Driller's helper electrocuted when mast of drill rig contacted overhead power lines.
NIOSH 2000 Jul; :1-12
On June 17, 1999, a 32-year-old male drill truck operator's helper (the victim) was electrocuted when the mast of a drill rig contacted two-7,200-volt overhead power lines. The victim was assisting a drill rig operator to drill for a local environmental engineering contractor. They had relocated the truck to the front of an industrial lot to drill the last hole. A small flag indicating the well's position marked the location. The marker was near a fence separating the lot from an adjacent road. Above the marker were four power lines that ran parallel to the road. After extending the truck's front outrigger, the operator began raising the drill rig mast to position it over the marker. The victim was standing near the rear of the driver's side of the truck unloading equipment when the mast contacted the high voltage power line. Two workers employed by the contractor were standing several feet from the driver's side of the truck and heard a noise. They saw the victim and the operator frozen to and then collapse away from the truck. One worker went into a nearby building to call 911 as the other worker went to check both men. A worker from the building and a passerby arrived at the site as the first worker returned. Two teams were coordinated and CPR was started on the victim and operator. Emergency medical services arrived minutes later. The victim and the operator were transported to a nearby medical center where the victim was pronounced dead. The operator survived, but was unable to recall details of the incident. Based on the findings of the investigation, to prevent similar occurrences, employers should: 1. Ensure that a hazard assessment has been completed to identify all hazardous conditions that may affect operation of equipment; 2. Ensure that equipment is not operated where any part is within 20 feet of electric power lines unless the lines have been de-energized and either grounded or insulation barriers have been installed; and, 3. Ensure that a safety checklist is included in the written standard operating procedures (SOP) and is used prior to the start of any drill activity for each work site. In addition, all companies responsible for marking drill sites should: 1. Maintain a minimum 20-foot safety zone and be knowledgeable of all applicable OSHA requirements for work near utilities and electric power supplies; and, 2. Communicate to all parties involved in drilling activities the location of both above and below ground utility and electric power supplies near a drill marker that are within a distance equal to the height or extension of the drill equipment plus 20 feet. To help prevent or reduce the severity of injury in emergency situations, all drill rig owners and operators should ensure that all operator's controls are in good working condition and are clearly labeled.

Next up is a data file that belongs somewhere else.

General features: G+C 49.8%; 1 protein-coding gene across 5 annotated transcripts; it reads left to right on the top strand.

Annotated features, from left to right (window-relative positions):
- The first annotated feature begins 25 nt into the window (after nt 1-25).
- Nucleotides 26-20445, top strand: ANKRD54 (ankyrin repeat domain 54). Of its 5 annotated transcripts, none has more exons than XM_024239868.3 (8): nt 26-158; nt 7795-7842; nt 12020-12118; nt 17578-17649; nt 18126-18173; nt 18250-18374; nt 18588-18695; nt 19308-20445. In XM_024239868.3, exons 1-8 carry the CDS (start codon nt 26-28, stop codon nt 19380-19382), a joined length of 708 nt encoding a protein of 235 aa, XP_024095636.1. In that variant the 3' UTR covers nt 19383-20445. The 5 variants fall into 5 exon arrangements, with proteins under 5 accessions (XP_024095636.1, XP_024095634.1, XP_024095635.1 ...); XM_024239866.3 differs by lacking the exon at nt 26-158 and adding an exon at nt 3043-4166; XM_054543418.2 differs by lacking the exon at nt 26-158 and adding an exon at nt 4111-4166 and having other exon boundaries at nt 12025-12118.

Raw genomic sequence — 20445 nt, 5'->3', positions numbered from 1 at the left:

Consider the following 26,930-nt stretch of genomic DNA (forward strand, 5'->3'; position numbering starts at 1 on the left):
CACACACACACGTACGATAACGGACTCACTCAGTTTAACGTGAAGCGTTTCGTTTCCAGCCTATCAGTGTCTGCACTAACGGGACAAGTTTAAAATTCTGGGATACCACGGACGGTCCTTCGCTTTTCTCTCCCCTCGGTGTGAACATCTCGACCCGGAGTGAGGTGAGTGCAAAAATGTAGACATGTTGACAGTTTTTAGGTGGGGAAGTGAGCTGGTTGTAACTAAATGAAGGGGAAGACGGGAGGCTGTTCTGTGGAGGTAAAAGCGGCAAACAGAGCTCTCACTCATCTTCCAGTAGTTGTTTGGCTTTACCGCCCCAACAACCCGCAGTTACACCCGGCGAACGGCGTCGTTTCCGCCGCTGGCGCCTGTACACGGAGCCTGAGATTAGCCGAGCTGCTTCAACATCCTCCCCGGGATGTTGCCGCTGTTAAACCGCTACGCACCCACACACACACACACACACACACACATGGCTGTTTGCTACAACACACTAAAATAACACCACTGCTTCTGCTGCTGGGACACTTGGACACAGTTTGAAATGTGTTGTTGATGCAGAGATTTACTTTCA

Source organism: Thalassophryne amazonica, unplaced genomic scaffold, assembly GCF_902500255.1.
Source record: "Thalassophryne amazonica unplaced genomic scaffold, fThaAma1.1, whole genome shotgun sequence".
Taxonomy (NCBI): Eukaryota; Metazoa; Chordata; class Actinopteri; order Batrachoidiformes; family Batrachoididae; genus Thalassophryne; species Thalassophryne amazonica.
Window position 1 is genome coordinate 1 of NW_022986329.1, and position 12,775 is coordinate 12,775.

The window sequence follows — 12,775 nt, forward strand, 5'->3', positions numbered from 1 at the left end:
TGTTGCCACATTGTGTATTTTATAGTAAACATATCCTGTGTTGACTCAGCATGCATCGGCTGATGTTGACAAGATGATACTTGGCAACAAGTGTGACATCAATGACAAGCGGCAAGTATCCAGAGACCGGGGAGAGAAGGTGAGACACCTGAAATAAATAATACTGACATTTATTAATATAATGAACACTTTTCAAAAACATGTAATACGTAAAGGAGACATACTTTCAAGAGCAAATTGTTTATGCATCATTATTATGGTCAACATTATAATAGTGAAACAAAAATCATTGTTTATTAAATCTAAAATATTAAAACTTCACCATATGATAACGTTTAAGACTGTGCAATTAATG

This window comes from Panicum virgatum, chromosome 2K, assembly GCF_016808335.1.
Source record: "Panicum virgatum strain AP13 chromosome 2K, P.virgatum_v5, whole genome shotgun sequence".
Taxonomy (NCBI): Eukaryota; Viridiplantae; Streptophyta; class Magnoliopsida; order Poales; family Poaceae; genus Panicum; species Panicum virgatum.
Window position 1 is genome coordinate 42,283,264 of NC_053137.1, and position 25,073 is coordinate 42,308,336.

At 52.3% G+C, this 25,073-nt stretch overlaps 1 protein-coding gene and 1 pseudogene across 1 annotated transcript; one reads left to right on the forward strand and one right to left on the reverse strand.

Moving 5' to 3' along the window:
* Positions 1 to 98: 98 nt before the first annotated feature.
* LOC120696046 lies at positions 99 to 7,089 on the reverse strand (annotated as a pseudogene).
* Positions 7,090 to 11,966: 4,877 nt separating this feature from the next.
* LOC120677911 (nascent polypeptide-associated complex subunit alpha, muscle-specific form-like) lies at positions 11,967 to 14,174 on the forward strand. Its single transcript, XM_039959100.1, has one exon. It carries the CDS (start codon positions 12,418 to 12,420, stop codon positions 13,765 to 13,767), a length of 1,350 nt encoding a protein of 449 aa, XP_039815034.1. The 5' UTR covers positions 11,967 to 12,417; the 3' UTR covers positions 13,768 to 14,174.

Accident-analysis; Accident-potential; Accident-prevention; Accidents; Injuries; Injury-prevention; Safety-education; Safety-practices; Safety-measures; Traumatic-injuries; Region-10; Work-practices; Work-analysis; Work-environment; Training; Electrical-hazards; Electrical-safety; Electrical-systems; Electricity; Electrocutions; Safety-clothing
Field Studies; Fatality Assessment and Control Evaluation
NTIS Accession No.
National Institute for Occupational Safety and Health
Alaska Department of Health and Social Services